Graphene defects tracked as they creep and climb
Jul 19, 2012 1 comment
Researchers in the UK and Japan have succeeded in tracking dislocations with unprecedented resolution as the defects move through graphene – a sheet of carbon just one atom thick. The work may help scientists better understand plasticity in 2D structures and how dislocation motion affects the mechanical properties of graphene and other technologically important materials.
The strength of a material and how it deforms under a load are often related to how dislocations – lattice defects such as an extra half plane of atoms – move through a material. Although dislocations in 3D samples have been studied using high-resolution transmission electron microscopy (TEM), it is much more challenging to examine 2D materials such as graphene. This is because the high-energy electrons normally used for imaging in TEM will quickly destroy carbon-based nanomaterials like graphene.
In order to study graphene, the accelerating voltage of the electrons in TEM needs to be reduced to relatively low values of about 80 kV to limit damage. The problem, however, is that doing TEM with such low-energy electrons results in an increase in spherical and chromatic aberrations that blur the images and reduce their spatial resolution. Although newer electron microscopes contain in-built hardware that can correct for spherical aberrations, this resolution is still not high enough to allow scientists to locate the exact positions of individual atoms in graphene.
Reducing energy spread
Now, Jamie Warner and colleagues at the University of Oxford have teamed up with a researcher at the Japan Electron Optics Laboratory in Tokyo to reduce chromatic aberration effects by passing the electrons through a monochromator and so improve spatial resolution. The technique reduces the energy spread of the electrons before they actually hit the sample.
"Our approach allows for sub-angstrom resolution at 80 kV and the ability to pinpoint the exact position of single carbon atoms within the graphene lattice," explains Warner. "We used this enhanced resolution to study edge dislocations (a unique form of defect that distorts the lattice structure) in graphene for the first time with true atomic resolution."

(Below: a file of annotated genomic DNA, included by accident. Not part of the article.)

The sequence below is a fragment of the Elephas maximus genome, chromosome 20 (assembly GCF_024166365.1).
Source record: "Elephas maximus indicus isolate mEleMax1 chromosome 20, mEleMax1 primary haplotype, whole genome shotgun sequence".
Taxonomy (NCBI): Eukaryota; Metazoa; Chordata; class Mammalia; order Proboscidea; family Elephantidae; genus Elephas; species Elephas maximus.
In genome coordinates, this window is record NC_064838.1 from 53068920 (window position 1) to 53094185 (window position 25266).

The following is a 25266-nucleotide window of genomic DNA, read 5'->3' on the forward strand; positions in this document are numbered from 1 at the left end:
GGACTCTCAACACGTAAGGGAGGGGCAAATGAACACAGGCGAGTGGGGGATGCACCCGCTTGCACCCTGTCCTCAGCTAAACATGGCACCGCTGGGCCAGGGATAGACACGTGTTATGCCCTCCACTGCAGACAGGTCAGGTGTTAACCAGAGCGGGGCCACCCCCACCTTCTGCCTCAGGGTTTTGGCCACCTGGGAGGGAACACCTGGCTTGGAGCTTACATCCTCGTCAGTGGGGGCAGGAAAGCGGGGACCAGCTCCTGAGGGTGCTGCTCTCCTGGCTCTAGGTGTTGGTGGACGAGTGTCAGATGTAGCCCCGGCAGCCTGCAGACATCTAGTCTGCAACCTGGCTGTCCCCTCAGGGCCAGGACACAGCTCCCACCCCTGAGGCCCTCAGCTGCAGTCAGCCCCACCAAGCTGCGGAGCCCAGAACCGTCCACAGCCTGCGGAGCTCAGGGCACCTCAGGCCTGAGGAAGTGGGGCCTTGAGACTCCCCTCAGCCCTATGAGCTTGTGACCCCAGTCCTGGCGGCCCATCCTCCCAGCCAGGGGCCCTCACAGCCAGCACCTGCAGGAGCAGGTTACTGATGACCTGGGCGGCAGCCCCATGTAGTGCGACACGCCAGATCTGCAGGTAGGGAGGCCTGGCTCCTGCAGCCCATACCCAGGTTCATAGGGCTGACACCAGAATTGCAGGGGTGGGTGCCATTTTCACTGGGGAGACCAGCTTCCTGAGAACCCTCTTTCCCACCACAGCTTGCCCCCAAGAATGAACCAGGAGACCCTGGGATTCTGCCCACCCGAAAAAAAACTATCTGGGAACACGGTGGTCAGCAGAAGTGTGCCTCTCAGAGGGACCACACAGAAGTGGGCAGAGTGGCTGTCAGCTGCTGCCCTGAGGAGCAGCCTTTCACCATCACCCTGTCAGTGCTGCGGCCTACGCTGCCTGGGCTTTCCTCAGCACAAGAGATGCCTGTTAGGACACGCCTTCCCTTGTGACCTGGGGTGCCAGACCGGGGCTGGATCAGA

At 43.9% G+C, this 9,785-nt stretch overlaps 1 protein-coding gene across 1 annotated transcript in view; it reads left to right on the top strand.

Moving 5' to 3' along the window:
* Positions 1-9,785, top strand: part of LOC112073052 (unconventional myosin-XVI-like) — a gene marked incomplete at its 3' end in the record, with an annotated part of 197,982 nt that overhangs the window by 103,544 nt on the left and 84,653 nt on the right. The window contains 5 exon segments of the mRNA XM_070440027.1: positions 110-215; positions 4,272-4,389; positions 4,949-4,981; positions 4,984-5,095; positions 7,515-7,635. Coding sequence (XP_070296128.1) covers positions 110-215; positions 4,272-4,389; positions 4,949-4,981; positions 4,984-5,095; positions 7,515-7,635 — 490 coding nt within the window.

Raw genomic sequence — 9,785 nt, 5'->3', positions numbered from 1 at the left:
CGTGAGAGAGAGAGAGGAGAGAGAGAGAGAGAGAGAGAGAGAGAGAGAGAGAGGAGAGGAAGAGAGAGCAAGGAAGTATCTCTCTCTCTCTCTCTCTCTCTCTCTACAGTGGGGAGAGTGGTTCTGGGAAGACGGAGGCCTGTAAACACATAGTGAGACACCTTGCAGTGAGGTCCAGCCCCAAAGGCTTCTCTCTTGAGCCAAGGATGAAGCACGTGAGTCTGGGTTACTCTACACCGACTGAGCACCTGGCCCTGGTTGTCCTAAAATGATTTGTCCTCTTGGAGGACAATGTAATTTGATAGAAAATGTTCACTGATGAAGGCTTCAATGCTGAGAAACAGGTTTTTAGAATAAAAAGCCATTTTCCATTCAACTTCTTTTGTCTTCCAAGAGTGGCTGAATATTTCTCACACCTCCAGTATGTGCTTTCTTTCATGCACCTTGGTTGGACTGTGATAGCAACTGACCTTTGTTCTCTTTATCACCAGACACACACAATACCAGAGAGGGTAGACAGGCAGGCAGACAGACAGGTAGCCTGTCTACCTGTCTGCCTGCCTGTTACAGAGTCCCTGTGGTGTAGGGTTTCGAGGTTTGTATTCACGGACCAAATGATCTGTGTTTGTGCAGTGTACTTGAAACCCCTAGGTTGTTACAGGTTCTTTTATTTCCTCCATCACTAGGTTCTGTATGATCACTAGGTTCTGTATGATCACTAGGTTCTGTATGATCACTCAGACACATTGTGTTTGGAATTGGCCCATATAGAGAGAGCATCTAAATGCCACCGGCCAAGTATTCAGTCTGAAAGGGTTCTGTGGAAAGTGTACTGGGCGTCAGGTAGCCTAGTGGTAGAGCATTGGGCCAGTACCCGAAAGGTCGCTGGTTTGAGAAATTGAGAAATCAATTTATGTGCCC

The researchers were also able to measure carbon–carbon bond elongation and compression within a dislocation too, and map the strain caused by the dislocations using an image-processing technique known as geometrical phase analysis (GPA). "We found that we could not only map the full strain tensor from the dislocations, but also study how the strain fields moved as dislocations shift positions, or 'creep and climb', within the lattice," says Warner. Comparing these experimental strain maps with those predicted by theory shows a good match with the so-called Foreman dislocation model, he adds.
Impurities are next
The researchers say that the results provide a detailed map of how the atoms in dislocations are configured in graphene, and will help them better understand how plasticity emerges in the material. They are now studying single substitutional impurity atoms in graphene and how these induce strain within the lattice. "We have already discovered that only some defect structures are stable," says Warner. "We can readily create highly disordered regions within graphene, but in many cases these can 'unwind' and revert back to a pristine lattice."
The team is also busy compiling a catalogue of defect and impurity families in the carbon material.
The results are published in Science.
About the author
Belle Dumé is a contributing editor to nanotechweb.org